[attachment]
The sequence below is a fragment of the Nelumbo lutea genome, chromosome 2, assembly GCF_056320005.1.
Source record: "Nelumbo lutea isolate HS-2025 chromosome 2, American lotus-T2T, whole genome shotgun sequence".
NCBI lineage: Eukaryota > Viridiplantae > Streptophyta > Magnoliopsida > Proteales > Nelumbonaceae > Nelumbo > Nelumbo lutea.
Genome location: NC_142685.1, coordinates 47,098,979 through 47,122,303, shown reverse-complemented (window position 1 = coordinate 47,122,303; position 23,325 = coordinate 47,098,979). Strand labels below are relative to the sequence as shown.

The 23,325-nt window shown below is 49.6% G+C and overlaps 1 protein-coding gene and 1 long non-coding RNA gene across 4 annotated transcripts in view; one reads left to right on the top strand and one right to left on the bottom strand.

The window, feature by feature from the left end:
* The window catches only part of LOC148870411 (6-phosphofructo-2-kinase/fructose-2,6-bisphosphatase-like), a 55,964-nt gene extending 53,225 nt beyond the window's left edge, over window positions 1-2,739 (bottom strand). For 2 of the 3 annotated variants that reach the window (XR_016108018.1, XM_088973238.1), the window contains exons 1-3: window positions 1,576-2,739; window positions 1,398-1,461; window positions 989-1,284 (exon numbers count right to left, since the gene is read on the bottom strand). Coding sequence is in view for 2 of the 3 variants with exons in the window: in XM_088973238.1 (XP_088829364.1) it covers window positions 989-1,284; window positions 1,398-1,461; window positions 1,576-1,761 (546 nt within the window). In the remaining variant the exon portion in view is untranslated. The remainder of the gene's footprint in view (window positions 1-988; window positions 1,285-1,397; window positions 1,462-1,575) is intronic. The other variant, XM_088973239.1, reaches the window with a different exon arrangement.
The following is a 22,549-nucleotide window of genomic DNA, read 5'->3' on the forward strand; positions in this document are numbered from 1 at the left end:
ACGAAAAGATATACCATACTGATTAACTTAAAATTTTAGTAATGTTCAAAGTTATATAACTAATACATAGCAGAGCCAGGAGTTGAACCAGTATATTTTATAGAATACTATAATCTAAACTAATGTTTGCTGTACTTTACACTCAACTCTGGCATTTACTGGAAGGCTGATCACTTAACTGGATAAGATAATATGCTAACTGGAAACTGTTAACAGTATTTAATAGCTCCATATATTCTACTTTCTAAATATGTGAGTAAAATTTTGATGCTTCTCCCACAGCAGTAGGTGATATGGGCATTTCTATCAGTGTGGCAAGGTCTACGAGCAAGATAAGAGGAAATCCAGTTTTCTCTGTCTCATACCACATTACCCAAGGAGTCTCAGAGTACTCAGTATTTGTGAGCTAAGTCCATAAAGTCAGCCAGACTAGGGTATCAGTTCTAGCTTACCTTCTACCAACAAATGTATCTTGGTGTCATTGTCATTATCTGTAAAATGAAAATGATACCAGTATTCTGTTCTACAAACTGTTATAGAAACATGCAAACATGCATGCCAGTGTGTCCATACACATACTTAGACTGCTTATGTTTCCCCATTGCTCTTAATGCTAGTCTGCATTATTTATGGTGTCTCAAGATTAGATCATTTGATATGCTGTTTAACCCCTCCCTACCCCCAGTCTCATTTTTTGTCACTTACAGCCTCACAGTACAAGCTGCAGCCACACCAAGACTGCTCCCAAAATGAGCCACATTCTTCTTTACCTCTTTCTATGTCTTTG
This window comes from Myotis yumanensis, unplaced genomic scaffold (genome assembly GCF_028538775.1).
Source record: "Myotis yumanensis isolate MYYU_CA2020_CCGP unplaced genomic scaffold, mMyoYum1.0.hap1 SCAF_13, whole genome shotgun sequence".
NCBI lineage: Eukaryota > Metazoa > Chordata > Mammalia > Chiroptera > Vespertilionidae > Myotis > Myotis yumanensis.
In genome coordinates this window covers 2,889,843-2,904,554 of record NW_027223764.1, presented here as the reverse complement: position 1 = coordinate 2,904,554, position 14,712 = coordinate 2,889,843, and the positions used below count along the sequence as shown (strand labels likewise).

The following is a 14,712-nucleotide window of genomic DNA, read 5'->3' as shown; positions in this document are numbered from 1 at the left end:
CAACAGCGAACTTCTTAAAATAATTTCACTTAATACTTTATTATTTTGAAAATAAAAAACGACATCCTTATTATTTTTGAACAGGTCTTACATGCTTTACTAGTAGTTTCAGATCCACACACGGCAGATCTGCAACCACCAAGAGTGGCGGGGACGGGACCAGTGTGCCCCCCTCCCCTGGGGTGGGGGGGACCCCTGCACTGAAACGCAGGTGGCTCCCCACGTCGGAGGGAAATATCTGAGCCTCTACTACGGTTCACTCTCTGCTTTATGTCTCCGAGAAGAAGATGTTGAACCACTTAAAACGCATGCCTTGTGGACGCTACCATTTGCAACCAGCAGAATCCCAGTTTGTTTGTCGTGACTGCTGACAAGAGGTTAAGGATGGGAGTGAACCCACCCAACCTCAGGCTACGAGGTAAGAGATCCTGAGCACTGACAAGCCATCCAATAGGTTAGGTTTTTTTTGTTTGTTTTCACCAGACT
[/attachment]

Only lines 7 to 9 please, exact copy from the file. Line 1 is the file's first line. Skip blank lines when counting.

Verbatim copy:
* The window catches only part of LOC148870411 (6-phosphofructo-2-kinase/fructose-2,6-bisphosphatase-like), a 55,964-nt gene extending 53,225 nt beyond the window's left edge, over window positions 1-2,739 (bottom strand). For 2 of the 3 annotated variants that reach the window (XR_016108018.1, XM_088973238.1), the window contains exons 1-3: window positions 1,576-2,739; window positions 1,398-1,461; window positions 989-1,284 (exon numbers count right to left, since the gene is read on the bottom strand). Coding sequence is in view for 2 of the 3 variants with exons in the window: in XM_088973238.1 (XP_088829364.1) it covers window positions 989-1,284; window positions 1,398-1,461; window positions 1,576-1,761 (546 nt within the window). In the remaining variant the exon portion in view is untranslated. The remainder of the gene's footprint in view (window positions 1-988; window positions 1,285-1,397; window positions 1,462-1,575) is intronic. The other variant, XM_088973239.1, reaches the window with a different exon arrangement.
The following is a 22,549-nucleotide window of genomic DNA, read 5'->3' on the forward strand; positions in this document are numbered from 1 at the left end:
ACGAAAAGATATACCATACTGATTAACTTAAAATTTTAGTAATGTTCAAAGTTATATAACTAATACATAGCAGAGCCAGGAGTTGAACCAGTATATTTTATAGAATACTATAATCTAAACTAATGTTTGCTGTACTTTACACTCAACTCTGGCATTTACTGGAAGGCTGATCACTTAACTGGATAAGATAATATGCTAACTGGAAACTGTTAACAGTATTTAATAGCTCCATATATTCTACTTTCTAAATATGTGAGTAAAATTTTGATGCTTCTCCCACAGCAGTAGGTGATATGGGCATTTCTATCAGTGTGGCAAGGTCTACGAGCAAGATAAGAGGAAATCCAGTTTTCTCTGTCTCATACCACATTACCCAAGGAGTCTCAGAGTACTCAGTATTTGTGAGCTAAGTCCATAAAGTCAGCCAGACTAGGGTATCAGTTCTAGCTTACCTTCTACCAACAAATGTATCTTGGTGTCATTGTCATTATCTGTAAAATGAAAATGATACCAGTATTCTGTTCTACAAACTGTTATAGAAACATGCAAACATGCATGCCAGTGTGTCCATACACATACTTAGACTGCTTATGTTTCCCCATTGCTCTTAATGCTAGTCTGCATTATTTATGGTGTCTCAAGATTAGATCATTTGATATGCTGTTTAACCCCTCCCTACCCCCAGTCTCATTTTTTGTCACTTACAGCCTCACAGTACAAGCTGCAGCCACACCAAGACTGCTCCCAAAATGAGCCACATTCTTCTTTACCTCTTTCTATGTCTTTG